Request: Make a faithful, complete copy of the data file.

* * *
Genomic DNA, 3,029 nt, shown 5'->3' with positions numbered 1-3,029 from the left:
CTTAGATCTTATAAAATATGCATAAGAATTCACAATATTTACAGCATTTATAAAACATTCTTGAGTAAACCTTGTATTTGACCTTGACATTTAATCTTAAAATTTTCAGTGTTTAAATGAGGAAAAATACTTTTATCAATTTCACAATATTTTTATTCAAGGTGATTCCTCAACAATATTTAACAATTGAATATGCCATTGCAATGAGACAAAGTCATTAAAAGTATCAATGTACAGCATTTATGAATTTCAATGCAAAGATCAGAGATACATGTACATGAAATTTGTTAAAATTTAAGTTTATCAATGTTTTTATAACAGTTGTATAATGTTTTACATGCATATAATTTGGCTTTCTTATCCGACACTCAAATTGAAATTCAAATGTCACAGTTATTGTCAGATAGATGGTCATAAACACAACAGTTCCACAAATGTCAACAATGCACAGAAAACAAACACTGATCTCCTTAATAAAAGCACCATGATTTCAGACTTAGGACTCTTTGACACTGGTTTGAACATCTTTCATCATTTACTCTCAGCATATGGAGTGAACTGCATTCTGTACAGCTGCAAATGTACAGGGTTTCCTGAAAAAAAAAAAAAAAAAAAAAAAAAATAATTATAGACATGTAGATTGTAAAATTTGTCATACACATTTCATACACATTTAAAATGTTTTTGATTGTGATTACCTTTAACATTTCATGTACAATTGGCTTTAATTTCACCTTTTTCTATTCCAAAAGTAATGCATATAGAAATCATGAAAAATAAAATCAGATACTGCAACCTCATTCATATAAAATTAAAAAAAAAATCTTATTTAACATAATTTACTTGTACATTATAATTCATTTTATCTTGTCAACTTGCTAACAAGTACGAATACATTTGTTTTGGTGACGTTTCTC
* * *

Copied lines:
Genomic DNA, 3,029 nt, shown 5'->3' with positions numbered 1-3,029 from the left:
CTTAGATCTTATAAAATATGCATAAGAATTCACAATATTTACAGCATTTATAAAACATTCTTGAGTAAACCTTGTATTTGACCTTGACATTTAATCTTAAAATTTTCAGTGTTTAAATGAGGAAAAATACTTTTATCAATTTCACAATATTTTTATTCAAGGTGATTCCTCAACAATATTTAACAATTGAATATGCCATTGCAATGAGACAAAGTCATTAAAAGTATCAATGTACAGCATTTATGAATTTCAATGCAAAGATCAGAGATACATGTACATGAAATTTGTTAAAATTTAAGTTTATCAATGTTTTTATAACAGTTGTATAATGTTTTACATGCATATAATTTGGCTTTCTTATCCGACACTCAAATTGAAATTCAAATGTCACAGTTATTGTCAGATAGATGGTCATAAACACAACAGTTCCACAAATGTCAACAATGCACAGAAAACAAACACTGATCTCCTTAATAAAAGCACCATGATTTCAGACTTAGGACTCTTTGACACTGGTTTGAACATCTTTCATCATTTACTCTCAGCATATGGAGTGAACTGCATTCTGTACAGCTGCAAATGTACAGGGTTTCCTGAAAAAAAAAAAAAAAAAAAAAAAAAATAATTATAGACATGTAGATTGTAAAATTTGTCATACACATTTCATACACATTTAAAATGTTTTTGATTGTGATTACCTTTAACATTTCATGTACAATTGGCTTTAATTTCACCTTTTTCTATTCCAAAAGTAATGCATATAGAAATCATGAAAAATAAAATCAGATACTGCAACCTCATTCATATAAAATTAAAAAAAAAATCTTATTTAACATAATTTACTTGTACATTATAATTCATTTTATCTTGTCAACTTGCTAACAAGTACGAATACATTTGTTTTGGTGACGTTTCTC